We think that the safety of kids who play sports is important. We don't think we're alone, and that's why we think we ought to have the help of all Oregon schools.

We think that the safety of kids who play sports is important.

We don't think we're alone, and that's why we think we ought to have the help of all Oregon schools.

When Pamplin Media Group and InvestigateWest set out to look at Oregon high school concussions, we did so with an eye toward solutions. (See story, Page A1.) In embarking on a project to localize the national discussion about the prevention, identification and treatment of traumatic brain injuries among young athletes, we asked ourselves: How can we avoid a story that generates more fear than fixes? What tools can we offer to the parents, coaches and educators looking to improve student health and support the young athletes in their lives?

The answer seemed obvious: data.

Oregon has one of the oldest concussion-prevention laws for high school athletes in the nation. The landmark legislation, passed in 2009, has led Oregon high schools to collect critical data about when and how student athletes sustain concussions and how well their symptoms resolve as they return to sports. The information, collected on what's known as Return to Participation forms, includes factors that likely influence student injury rates and recovery: the sport being played, the gender and age of the injured athlete, the treatment strategy and whether the student had access to an athletic trainer.

When we first considered looking at concussions, we were surprised to learn that no one outside individual schools or districts even collects the data from the Return to Participation forms, let alone uses the data to evaluate what's working — and what's not.

So, we decided to do it ourselves.

Over the past six months, InvestigateWest has filed more than 200 public records requests with individual high schools and begun compiling a statewide database for our project, "Rattled: Oregon's Concussion Discussion." The goal is to add depth and understanding to existing efforts to protect students. And to do something academic research has, to our knowledge, been unable to do elsewhere in the United States so far: include small and underfunded schools in a comprehensive analysis of concussions.

Many educators and sports enthusiasts are backing our efforts. More than three dozen districts have already provided us the requested public documents, many without charging us a dime. The Lake Oswego School District provided all of the requested records at no charge, for example, and waived $315 in public records fees.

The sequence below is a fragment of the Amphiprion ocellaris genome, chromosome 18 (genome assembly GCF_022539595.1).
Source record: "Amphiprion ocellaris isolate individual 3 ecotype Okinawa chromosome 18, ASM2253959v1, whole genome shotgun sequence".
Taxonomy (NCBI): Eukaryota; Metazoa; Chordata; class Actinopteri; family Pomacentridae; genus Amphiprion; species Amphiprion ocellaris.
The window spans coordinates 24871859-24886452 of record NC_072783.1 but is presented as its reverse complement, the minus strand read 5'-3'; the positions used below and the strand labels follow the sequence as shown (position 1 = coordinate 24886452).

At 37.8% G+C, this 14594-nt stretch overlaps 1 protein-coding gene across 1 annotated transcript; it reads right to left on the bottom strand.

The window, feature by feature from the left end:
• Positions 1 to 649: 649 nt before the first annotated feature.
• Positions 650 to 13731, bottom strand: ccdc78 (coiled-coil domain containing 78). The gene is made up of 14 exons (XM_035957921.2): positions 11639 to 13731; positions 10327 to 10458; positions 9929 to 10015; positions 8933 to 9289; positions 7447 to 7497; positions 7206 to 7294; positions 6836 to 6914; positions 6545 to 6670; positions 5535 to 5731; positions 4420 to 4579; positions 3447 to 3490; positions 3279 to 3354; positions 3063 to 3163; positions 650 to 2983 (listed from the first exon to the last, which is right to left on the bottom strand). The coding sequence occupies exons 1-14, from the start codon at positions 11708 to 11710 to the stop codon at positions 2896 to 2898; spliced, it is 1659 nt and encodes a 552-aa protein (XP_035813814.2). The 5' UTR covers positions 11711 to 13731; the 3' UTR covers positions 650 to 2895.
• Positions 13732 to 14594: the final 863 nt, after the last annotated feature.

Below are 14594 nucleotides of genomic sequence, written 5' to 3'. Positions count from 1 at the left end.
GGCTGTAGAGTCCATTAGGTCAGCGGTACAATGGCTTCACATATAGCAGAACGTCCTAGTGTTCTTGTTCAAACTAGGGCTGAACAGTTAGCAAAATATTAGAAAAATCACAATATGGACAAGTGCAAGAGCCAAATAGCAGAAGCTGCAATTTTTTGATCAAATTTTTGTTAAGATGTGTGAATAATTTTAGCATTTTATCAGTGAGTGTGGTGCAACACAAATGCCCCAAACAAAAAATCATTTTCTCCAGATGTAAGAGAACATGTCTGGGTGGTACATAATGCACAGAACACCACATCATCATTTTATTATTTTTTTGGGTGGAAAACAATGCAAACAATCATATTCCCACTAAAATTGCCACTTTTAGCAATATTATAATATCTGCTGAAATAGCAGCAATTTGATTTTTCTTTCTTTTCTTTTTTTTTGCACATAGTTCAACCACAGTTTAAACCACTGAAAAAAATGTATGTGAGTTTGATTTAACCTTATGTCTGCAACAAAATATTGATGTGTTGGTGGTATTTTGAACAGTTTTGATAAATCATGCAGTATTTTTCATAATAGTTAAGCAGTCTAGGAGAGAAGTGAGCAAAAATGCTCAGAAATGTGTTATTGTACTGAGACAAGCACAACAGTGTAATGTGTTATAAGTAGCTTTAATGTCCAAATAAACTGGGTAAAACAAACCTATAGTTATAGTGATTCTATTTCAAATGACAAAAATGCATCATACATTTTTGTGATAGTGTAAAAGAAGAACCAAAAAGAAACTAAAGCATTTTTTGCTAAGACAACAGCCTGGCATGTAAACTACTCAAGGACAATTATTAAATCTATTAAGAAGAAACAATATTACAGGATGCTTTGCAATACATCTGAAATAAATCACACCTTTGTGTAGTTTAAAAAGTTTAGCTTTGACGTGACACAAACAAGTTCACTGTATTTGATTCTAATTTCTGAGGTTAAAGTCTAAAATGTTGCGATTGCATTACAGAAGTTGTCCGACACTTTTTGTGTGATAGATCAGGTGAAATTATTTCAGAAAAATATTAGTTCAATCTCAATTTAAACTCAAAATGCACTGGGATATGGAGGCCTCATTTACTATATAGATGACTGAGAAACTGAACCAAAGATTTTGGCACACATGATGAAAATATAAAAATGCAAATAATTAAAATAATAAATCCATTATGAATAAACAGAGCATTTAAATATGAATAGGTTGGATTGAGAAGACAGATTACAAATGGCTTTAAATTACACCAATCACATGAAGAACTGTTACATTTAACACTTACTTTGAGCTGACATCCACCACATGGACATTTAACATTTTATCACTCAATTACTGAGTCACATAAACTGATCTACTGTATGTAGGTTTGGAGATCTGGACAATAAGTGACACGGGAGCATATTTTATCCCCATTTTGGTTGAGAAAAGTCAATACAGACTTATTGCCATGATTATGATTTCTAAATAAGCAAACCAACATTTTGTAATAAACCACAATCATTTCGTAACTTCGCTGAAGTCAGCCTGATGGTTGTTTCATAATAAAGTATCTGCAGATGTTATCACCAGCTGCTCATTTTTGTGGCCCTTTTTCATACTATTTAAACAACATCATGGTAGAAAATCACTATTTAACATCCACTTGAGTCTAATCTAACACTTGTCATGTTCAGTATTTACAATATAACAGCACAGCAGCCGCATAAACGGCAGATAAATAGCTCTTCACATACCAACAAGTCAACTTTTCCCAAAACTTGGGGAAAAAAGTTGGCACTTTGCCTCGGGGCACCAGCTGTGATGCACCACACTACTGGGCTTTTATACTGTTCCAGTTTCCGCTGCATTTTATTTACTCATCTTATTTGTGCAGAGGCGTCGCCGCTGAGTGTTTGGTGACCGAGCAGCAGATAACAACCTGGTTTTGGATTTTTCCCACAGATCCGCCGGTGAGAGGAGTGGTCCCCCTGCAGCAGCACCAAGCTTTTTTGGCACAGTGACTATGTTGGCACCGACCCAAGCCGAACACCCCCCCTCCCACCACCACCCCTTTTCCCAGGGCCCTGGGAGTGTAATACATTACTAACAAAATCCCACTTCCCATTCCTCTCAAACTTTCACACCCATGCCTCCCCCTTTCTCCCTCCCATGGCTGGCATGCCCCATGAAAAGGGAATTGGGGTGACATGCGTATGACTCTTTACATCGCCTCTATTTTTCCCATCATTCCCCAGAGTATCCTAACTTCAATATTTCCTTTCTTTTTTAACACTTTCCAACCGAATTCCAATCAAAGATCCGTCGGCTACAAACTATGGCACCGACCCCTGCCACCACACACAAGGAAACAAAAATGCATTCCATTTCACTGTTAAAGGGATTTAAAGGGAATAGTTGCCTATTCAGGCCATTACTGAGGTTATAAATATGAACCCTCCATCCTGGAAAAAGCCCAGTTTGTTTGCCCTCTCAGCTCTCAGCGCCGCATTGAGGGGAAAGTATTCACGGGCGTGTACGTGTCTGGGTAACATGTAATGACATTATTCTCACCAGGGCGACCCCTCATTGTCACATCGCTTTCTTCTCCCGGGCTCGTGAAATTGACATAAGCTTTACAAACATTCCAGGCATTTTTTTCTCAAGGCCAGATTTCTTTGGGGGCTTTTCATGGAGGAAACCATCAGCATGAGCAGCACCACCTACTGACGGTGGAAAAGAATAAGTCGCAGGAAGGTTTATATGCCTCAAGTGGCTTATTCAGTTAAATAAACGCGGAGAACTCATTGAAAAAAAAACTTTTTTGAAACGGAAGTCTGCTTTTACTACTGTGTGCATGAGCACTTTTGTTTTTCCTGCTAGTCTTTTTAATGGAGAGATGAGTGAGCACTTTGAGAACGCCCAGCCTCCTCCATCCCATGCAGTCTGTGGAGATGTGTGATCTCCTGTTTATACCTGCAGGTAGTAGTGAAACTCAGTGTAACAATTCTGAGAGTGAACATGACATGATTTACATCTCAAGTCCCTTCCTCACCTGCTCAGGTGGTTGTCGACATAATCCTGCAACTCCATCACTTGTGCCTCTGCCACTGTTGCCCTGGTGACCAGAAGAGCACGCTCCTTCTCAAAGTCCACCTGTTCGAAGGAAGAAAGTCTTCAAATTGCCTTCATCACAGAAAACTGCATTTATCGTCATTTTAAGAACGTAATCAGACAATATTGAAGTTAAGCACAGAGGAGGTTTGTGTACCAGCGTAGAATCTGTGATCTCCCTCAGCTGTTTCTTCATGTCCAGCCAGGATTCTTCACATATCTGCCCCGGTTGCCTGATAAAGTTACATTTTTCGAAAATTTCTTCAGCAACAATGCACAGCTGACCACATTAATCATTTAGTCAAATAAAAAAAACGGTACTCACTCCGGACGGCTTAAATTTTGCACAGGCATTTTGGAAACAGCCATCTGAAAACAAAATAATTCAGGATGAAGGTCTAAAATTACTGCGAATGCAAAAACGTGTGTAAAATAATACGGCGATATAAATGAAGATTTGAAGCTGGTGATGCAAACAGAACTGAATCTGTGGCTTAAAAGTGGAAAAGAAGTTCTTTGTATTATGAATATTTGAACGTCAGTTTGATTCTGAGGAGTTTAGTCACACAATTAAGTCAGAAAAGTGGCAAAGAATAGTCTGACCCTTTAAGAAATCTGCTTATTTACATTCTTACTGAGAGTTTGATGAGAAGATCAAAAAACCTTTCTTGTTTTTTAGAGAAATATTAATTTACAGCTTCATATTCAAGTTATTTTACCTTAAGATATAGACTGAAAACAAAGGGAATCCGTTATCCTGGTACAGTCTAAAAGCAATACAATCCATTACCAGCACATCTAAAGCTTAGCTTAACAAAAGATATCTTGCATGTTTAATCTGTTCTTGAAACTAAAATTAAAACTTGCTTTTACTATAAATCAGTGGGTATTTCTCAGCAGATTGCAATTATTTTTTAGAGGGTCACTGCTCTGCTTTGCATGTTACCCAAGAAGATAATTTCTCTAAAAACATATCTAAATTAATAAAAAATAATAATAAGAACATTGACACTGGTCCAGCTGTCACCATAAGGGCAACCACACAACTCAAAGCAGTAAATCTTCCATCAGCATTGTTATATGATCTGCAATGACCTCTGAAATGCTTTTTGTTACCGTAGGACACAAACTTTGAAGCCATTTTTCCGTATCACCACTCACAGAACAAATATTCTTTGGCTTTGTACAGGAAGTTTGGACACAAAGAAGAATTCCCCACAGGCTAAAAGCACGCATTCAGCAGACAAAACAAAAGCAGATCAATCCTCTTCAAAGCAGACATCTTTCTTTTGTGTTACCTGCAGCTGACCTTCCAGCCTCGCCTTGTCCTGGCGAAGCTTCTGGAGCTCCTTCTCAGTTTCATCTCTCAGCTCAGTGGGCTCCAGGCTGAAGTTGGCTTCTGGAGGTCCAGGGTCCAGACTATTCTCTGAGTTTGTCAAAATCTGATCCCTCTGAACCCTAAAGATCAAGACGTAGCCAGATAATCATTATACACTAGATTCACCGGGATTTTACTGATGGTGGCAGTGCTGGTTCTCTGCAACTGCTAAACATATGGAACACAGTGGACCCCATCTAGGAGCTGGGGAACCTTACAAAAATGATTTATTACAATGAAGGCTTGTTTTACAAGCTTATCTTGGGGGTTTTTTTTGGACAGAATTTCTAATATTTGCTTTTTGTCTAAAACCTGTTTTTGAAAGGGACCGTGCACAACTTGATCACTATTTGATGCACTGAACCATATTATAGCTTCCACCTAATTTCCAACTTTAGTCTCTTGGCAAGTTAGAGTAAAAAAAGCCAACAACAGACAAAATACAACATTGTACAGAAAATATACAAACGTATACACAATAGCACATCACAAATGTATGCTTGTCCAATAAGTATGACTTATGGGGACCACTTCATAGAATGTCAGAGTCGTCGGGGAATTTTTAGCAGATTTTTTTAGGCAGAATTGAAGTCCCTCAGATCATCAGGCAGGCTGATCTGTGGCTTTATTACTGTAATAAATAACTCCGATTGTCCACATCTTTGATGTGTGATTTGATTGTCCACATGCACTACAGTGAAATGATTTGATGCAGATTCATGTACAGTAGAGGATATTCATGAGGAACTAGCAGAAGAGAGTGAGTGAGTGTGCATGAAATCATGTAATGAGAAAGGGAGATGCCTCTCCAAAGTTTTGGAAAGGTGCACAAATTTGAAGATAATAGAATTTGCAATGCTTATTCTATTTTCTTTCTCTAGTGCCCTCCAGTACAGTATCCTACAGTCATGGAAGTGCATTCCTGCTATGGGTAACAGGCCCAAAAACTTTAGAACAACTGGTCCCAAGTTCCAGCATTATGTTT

But the response from too many education officials has been, at best, disinterested and, in some cases, openly hostile. Many have simply ignored us, or required us to make repeated inquiries, even when state law now requires they acknowledge requests for public records within five business days and develop a plan for responding to them within an additional 10 days. Others have wanted to charge us as much as $3,000 for the documents.

We knew that small districts would raise concerns about the staff time needed to collect and redact the forms (we specifically requested that student names and dates of birth be stripped from the documents to protect student privacy).

What we didn't expect was the resistance we got from some of the state's biggest districts.

At Portland Public Schools, it took the intervention of a school board member to release the data we sought, even after five months of careful planning and conversations with officials. In Eugene, we spent five months in a ceaseless game of buck-passing with school officials, none of whom took ownership of working with us until we contacted the superintendent. In Salem, we've so far failed to access data that the district's trainers have been freely giving to a Colorado researcher for years.

We understand school officials are already feeling overburdened by the demands of paperwork. We get it. And we know that this work inevitably lands on people who are already wearing a lot of hats. We're grateful to those schools that enthusiastically dove in to this project to participate with us.

But we're eager to hear from the rest and remind them, and the school boards that oversee them, that what we're asking for is not a favor.

Responding to requests for public records is a job requirement backed up by state law and public opinion. A poll conducted in January by DHM Research found that more than three-fourths of Oregonians agree that making public data more available is good for our state.

If educators truly care about the safety of the kids they teach, they should provide the requested records promptly so that this collaborative, solutions-focused project can better benefit student athletes, coaches, teachers and parents all over the state.

— Pamplin Media Group Editorial Board

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